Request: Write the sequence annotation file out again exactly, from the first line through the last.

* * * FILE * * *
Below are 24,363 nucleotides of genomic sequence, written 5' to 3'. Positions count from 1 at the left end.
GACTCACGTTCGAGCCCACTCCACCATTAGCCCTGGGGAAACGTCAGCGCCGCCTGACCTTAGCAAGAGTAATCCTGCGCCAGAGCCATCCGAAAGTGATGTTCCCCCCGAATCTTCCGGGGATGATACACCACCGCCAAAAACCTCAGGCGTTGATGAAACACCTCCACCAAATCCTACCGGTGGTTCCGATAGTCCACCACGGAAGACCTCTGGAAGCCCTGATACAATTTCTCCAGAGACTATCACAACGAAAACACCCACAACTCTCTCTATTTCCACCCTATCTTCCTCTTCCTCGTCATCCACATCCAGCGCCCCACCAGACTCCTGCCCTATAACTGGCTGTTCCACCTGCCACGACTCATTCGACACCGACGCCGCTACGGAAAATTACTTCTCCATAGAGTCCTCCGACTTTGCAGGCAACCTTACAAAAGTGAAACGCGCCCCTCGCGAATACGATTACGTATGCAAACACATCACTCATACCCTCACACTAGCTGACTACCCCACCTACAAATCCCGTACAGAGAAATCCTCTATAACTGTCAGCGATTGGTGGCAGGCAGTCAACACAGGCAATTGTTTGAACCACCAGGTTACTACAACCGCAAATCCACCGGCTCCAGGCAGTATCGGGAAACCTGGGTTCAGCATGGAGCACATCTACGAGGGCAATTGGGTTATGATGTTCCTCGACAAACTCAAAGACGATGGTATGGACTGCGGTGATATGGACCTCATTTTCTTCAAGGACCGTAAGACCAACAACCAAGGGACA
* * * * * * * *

Below are 24,363 nucleotides of genomic sequence, written 5' to 3'. Positions count from 1 at the left end.
GACTCACGTTCGAGCCCACTCCACCATTAGCCCTGGGGAAACGTCAGCGCCGCCTGACCTTAGCAAGAGTAATCCTGCGCCAGAGCCATCCGAAAGTGATGTTCCCCCCGAATCTTCCGGGGATGATACACCACCGCCAAAAACCTCAGGCGTTGATGAAACACCTCCACCAAATCCTACCGGTGGTTCCGATAGTCCACCACGGAAGACCTCTGGAAGCCCTGATACAATTTCTCCAGAGACTATCACAACGAAAACACCCACAACTCTCTCTATTTCCACCCTATCTTCCTCTTCCTCGTCATCCACATCCAGCGCCCCACCAGACTCCTGCCCTATAACTGGCTGTTCCACCTGCCACGACTCATTCGACACCGACGCCGCTACGGAAAATTACTTCTCCATAGAGTCCTCCGACTTTGCAGGCAACCTTACAAAAGTGAAACGCGCCCCTCGCGAATACGATTACGTATGCAAACACATCACTCATACCCTCACACTAGCTGACTACCCCACCTACAAATCCCGTACAGAGAAATCCTCTATAACTGTCAGCGATTGGTGGCAGGCAGTCAACACAGGCAATTGTTTGAACCACCAGGTTACTACAACCGCAAATCCACCGGCTCCAGGCAGTATCGGGAAACCTGGGTTCAGCATGGAGCACATCTACGAGGGCAATTGGGTTATGATGTTCCTCGACAAACTCAAAGACGATGGTATGGACTGCGGTGATATGGACCTCATTTTCTTCAAGGACCGTAAGACCAACAACCAAGGGACA